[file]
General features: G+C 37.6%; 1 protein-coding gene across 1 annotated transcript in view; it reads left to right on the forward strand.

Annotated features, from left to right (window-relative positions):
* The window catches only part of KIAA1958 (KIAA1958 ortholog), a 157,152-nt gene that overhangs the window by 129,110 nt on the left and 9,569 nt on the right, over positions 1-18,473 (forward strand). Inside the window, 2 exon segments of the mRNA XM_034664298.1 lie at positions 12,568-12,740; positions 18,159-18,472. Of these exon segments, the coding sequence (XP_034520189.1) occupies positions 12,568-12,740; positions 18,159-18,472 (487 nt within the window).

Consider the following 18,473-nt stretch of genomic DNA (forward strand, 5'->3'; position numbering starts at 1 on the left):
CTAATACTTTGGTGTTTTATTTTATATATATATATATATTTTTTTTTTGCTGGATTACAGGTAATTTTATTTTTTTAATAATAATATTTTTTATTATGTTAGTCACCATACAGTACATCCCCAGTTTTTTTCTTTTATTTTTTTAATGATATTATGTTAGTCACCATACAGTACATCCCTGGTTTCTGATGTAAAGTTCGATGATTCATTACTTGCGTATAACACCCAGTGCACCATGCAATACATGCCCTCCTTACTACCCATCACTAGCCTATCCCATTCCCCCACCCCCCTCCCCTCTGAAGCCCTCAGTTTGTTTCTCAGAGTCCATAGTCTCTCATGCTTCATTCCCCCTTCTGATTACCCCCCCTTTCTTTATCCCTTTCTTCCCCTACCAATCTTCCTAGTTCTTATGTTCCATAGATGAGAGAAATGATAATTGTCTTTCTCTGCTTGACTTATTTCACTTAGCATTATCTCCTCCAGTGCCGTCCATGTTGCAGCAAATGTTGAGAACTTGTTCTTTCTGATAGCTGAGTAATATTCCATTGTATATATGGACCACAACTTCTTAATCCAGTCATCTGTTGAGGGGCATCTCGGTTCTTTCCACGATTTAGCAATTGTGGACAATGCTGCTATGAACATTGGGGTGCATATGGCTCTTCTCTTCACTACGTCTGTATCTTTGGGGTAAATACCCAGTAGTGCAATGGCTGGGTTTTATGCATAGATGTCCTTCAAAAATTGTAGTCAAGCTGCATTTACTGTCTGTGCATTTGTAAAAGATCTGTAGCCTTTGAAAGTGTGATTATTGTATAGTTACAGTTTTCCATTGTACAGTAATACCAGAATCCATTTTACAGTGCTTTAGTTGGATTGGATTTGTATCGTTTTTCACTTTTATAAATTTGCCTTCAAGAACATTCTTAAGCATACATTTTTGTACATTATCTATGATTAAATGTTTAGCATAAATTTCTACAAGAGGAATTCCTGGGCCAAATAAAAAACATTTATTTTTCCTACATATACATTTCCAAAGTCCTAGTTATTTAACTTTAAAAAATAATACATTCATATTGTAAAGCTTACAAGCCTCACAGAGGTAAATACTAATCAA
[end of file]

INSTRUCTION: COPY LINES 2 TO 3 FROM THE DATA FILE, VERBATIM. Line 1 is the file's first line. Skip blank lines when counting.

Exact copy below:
Annotated features, from left to right (window-relative positions):
* The window catches only part of KIAA1958 (KIAA1958 ortholog), a 157,152-nt gene that overhangs the window by 129,110 nt on the left and 9,569 nt on the right, over positions 1-18,473 (forward strand). Inside the window, 2 exon segments of the mRNA XM_034664298.1 lie at positions 12,568-12,740; positions 18,159-18,472. Of these exon segments, the coding sequence (XP_034520189.1) occupies positions 12,568-12,740; positions 18,159-18,472 (487 nt within the window).